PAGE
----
Rheumatoid arthritis is a chronic disease that can affect multiple joints throughout the body. The condition often starts in smaller joints, such as those found in the hand and wrist. It is symmetrical, meaning that it usually affects the same joint on both sides of the body.
Rheumatoid arthritis is an autoimmune disease. This means that the body’s immune system attacks its own tissues. In rheumatoid arthritis, the defenses that normally protect the body from infection instead damage normal tissue (such as cartilage and ligaments) and can soften bone.
Rheumatoid arthritis often affects the joint between the two bones of the forearm, the radius and ulna. The deformity in the ulna can cause wearing and possible rupture of the tendons that straighten your fingers. This can cause more deformity and loss of function in your hand.
The exact cause of rheumatoid arthritis is not known—there are no clear genetic or environmental factors. Although it is not an inherited disease, researchers believe that some people have genes that could make them more likely to have rheumatoid disease.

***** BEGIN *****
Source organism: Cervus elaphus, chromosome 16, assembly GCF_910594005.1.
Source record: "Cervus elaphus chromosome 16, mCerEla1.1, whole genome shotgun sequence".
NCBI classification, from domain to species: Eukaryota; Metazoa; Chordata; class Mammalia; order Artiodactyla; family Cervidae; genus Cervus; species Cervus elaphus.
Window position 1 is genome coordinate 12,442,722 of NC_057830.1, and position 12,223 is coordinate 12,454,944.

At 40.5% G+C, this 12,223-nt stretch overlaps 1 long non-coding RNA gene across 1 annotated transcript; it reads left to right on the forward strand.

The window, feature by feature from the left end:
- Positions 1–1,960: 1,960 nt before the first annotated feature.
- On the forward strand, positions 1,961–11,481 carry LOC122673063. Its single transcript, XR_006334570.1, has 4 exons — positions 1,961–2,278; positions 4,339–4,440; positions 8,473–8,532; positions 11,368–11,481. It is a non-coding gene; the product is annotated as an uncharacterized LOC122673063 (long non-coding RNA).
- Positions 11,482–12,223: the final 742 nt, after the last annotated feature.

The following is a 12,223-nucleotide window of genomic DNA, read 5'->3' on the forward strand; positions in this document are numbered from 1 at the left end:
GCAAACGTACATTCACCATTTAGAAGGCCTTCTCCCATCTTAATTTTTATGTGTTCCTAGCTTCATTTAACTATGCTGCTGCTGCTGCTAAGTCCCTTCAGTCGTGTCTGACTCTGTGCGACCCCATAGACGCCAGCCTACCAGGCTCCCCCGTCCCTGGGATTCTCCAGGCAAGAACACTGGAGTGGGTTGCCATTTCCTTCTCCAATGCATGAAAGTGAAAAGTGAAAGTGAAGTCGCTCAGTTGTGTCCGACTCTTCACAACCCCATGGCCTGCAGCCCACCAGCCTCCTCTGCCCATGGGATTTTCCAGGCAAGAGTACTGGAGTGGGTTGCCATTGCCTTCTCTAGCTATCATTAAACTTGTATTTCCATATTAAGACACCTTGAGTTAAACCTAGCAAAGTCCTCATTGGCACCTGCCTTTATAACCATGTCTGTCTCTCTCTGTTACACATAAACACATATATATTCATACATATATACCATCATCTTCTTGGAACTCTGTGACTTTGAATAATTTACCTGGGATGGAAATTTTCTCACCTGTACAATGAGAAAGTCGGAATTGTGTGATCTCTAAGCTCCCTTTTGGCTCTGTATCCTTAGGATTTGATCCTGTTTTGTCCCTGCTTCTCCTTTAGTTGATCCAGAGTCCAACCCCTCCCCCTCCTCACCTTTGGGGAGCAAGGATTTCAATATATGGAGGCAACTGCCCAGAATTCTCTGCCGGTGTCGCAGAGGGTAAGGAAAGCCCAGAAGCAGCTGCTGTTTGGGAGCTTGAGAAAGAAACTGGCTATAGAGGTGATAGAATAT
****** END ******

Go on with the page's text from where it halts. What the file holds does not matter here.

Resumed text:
In this wrist with advanced rheumatoid arthritis, the alignment of the carpal bones has collapsed, leading to a loss of joint space between the bones.
Not all patients with arthritis will experience symptoms. When they do occur, the severity varies greatly from patient to patient. For some patients, the symptoms are not constant—but may come and go depending on their level of activity and other factors.
Symptoms of arthritis may include:
- Reduced range of motion or stiffness
- Weakness in the joint
Your doctor will talk with you about your overall health and medical history and ask you to describe your symptoms. He or she will perform a careful examination of your hand and wrist, looking for:
- Reduced range of motion
- Any areas of pain or tenderness
- Joint instability
- Swelling or other changes in appearance
During the examination, your doctor may also evaluate:
- Finger and thumb mobility—To determine how well your tendons and joints are functioning
- Nerve function—To determine if you have another condition that may be affecting your wrist, such as carpal tunnel syndrome (nerve compression)
X-rays. X-rays provide detailed images of dense structures, such as bone. X-rays of your wrist will help your doctor learn more about the exact location and severity of your arthritis. They can also help your doctor distinguish between various types of arthritis.
Blood tests. Your doctor may recommend blood tests to determine which type of arthritis you have. With rheumatoid and other types of inflammatory arthritis, blood tests are important for an accurate diagnosis. Osteoarthritis is not associated with blood abnormalities.